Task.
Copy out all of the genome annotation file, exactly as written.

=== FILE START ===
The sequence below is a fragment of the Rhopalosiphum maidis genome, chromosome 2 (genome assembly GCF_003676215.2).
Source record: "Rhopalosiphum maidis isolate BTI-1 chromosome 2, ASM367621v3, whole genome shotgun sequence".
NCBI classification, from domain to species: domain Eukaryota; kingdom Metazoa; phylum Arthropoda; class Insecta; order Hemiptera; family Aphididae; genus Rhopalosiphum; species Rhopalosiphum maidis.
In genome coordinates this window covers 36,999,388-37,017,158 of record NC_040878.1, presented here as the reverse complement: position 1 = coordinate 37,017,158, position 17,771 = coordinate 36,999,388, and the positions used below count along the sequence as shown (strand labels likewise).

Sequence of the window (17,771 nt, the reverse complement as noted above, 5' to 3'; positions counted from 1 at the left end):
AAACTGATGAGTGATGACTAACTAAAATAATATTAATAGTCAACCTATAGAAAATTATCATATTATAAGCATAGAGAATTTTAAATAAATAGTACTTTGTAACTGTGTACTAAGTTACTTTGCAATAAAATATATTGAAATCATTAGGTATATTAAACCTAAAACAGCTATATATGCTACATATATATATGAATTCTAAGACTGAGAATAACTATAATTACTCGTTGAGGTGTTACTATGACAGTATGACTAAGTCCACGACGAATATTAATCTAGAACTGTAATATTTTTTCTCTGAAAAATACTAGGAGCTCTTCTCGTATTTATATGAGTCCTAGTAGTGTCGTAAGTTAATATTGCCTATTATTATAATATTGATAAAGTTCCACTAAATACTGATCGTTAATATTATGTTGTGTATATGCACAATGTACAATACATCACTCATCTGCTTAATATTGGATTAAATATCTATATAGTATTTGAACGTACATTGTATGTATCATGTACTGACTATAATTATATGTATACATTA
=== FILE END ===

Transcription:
The sequence below is a fragment of the Rhopalosiphum maidis genome, chromosome 2 (genome assembly GCF_003676215.2).
Source record: "Rhopalosiphum maidis isolate BTI-1 chromosome 2, ASM367621v3, whole genome shotgun sequence".
NCBI classification, from domain to species: domain Eukaryota; kingdom Metazoa; phylum Arthropoda; class Insecta; order Hemiptera; family Aphididae; genus Rhopalosiphum; species Rhopalosiphum maidis.
In genome coordinates this window covers 36,999,388-37,017,158 of record NC_040878.1, presented here as the reverse complement: position 1 = coordinate 37,017,158, position 17,771 = coordinate 36,999,388, and the positions used below count along the sequence as shown (strand labels likewise).

Sequence of the window (17,771 nt, the reverse complement as noted above, 5' to 3'; positions counted from 1 at the left end):
AAACTGATGAGTGATGACTAACTAAAATAATATTAATAGTCAACCTATAGAAAATTATCATATTATAAGCATAGAGAATTTTAAATAAATAGTACTTTGTAACTGTGTACTAAGTTACTTTGCAATAAAATATATTGAAATCATTAGGTATATTAAACCTAAAACAGCTATATATGCTACATATATATATGAATTCTAAGACTGAGAATAACTATAATTACTCGTTGAGGTGTTACTATGACAGTATGACTAAGTCCACGACGAATATTAATCTAGAACTGTAATATTTTTTCTCTGAAAAATACTAGGAGCTCTTCTCGTATTTATATGAGTCCTAGTAGTGTCGTAAGTTAATATTGCCTATTATTATAATATTGATAAAGTTCCACTAAATACTGATCGTTAATATTATGTTGTGTATATGCACAATGTACAATACATCACTCATCTGCTTAATATTGGATTAAATATCTATATAGTATTTGAACGTACATTGTATGTATCATGTACTGACTATAATTATATGTATACATTA